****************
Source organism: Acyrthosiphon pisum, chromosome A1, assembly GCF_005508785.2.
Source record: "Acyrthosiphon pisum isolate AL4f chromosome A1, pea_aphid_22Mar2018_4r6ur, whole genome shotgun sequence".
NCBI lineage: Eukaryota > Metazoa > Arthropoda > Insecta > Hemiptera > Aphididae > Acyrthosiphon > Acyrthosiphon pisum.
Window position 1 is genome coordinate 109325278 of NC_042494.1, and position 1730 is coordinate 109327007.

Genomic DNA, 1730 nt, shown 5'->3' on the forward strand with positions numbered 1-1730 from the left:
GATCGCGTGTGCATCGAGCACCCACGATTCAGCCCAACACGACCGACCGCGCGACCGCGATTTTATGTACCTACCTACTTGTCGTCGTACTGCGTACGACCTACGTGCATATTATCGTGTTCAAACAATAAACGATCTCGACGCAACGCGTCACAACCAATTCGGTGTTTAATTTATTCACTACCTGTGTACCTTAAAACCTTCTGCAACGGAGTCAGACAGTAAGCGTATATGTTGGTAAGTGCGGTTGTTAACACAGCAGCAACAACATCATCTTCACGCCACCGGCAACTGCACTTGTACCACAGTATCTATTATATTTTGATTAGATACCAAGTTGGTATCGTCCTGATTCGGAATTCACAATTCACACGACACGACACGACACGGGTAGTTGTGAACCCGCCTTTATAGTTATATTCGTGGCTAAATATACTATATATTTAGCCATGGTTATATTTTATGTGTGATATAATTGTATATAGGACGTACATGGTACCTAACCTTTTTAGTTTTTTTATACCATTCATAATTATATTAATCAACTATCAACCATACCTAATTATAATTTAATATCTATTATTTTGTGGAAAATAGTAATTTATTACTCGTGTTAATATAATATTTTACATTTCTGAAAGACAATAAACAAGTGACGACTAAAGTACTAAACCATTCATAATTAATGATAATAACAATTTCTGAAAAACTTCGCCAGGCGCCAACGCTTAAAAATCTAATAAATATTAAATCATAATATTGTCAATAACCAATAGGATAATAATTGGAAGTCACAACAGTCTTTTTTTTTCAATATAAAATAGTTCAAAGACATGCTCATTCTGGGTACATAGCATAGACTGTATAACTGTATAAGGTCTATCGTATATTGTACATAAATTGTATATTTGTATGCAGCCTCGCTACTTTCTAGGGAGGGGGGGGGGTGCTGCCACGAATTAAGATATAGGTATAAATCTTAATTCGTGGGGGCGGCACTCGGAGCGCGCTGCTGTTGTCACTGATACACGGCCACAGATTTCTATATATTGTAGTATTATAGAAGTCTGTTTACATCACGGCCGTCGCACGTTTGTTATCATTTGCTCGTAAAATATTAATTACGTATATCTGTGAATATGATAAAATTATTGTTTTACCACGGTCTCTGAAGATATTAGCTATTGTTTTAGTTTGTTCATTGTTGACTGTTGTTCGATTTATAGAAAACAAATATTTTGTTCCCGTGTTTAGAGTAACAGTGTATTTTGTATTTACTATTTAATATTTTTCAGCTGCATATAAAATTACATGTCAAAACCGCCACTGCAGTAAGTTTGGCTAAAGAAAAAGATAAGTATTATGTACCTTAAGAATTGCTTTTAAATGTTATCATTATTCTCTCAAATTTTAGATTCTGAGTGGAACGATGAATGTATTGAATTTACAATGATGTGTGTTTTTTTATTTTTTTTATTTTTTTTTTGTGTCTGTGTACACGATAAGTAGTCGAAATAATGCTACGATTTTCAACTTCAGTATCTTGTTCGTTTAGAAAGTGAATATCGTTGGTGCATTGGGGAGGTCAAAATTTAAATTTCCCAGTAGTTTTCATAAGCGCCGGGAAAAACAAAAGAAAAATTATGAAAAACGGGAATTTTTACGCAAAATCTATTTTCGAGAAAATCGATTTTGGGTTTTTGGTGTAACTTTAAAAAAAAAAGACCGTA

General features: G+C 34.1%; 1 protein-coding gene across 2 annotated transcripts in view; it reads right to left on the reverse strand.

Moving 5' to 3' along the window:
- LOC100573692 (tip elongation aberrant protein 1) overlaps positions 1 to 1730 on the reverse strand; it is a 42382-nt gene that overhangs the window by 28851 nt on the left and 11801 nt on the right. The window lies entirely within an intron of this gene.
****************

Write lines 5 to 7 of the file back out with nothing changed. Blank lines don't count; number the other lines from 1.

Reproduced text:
Genomic DNA, 1730 nt, shown 5'->3' on the forward strand with positions numbered 1-1730 from the left:
GATCGCGTGTGCATCGAGCACCCACGATTCAGCCCAACACGACCGACCGCGCGACCGCGATTTTATGTACCTACCTACTTGTCGTCGTACTGCGTACGACCTACGTGCATATTATCGTGTTCAAACAATAAACGATCTCGACGCAACGCGTCACAACCAATTCGGTGTTTAATTTATTCACTACCTGTGTACCTTAAAACCTTCTGCAACGGAGTCAGACAGTAAGCGTATATGTTGGTAAGTGCGGTTGTTAACACAGCAGCAACAACATCATCTTCACGCCACCGGCAACTGCACTTGTACCACAGTATCTATTATATTTTGATTAGATACCAAGTTGGTATCGTCCTGATTCGGAATTCACAATTCACACGACACGACACGACACGGGTAGTTGTGAACCCGCCTTTATAGTTATATTCGTGGCTAAATATACTATATATTTAGCCATGGTTATATTTTATGTGTGATATAATTGTATATAGGACGTACATGGTACCTAACCTTTTTAGTTTTTTTATACCATTCATAATTATATTAATCAACTATCAACCATACCTAATTATAATTTAATATCTATTATTTTGTGGAAAATAGTAATTTATTACTCGTGTTAATATAATATTTTACATTTCTGAAAGACAATAAACAAGTGACGACTAAAGTACTAAACCATTCATAATTAATGATAATAACAATTTCTGAAAAACTTCGCCAGGCGCCAACGCTTAAAAATCTAATAAATATTAAATCATAATATTGTCAATAACCAATAGGATAATAATTGGAAGTCACAACAGTCTTTTTTTTTCAATATAAAATAGTTCAAAGACATGCTCATTCTGGGTACATAGCATAGACTGTATAACTGTATAAGGTCTATCGTATATTGTACATAAATTGTATATTTGTATGCAGCCTCGCTACTTTCTAGGGAGGGGGGGGGGTGCTGCCACGAATTAAGATATAGGTATAAATCTTAATTCGTGGGGGCGGCACTCGGAGCGCGCTGCTGTTGTCACTGATACACGGCCACAGATTTCTATATATTGTAGTATTATAGAAGTCTGTTTACATCACGGCCGTCGCACGTTTGTTATCATTTGCTCGTAAAATATTAATTACGTATATCTGTGAATATGATAAAATTATTGTTTTACCACGGTCTCTGAAGATATTAGCTATTGTTTTAGTTTGTTCATTGTTGACTGTTGTTCGATTTATAGAAAACAAATATTTTGTTCCCGTGTTTAGAGTAACAGTGTATTTTGTATTTACTATTTAATATTTTTCAGCTGCATATAAAATTACATGTCAAAACCGCCACTGCAGTAAGTTTGGCTAAAGAAAAAGATAAGTATTATGTACCTTAAGAATTGCTTTTAAATGTTATCATTATTCTCTCAAATTTTAGATTCTGAGTGGAACGATGAATGTATTGAATTTACAATGATGTGTGTTTTTTTATTTTTTTTATTTTTTTTTTGTGTCTGTGTACACGATAAGTAGTCGAAATAATGCTACGATTTTCAACTTCAGTATCTTGTTCGTTTAGAAAGTGAATATCGTTGGTGCATTGGGGAGGTCAAAATTTAAATTTCCCAGTAGTTTTCATAAGCGCCGGGAAAAACAAAAGAAAAATTATGAAAAACGGGAATTTTTACGCAAAATCTATTTTCGAGAAAATCGATTTTGGGTTTTTGGTGTAACTTTAAAAAAAAAAGACCGTA

General features: G+C 34.1%; 1 protein-coding gene across 2 annotated transcripts in view; it reads right to left on the reverse strand.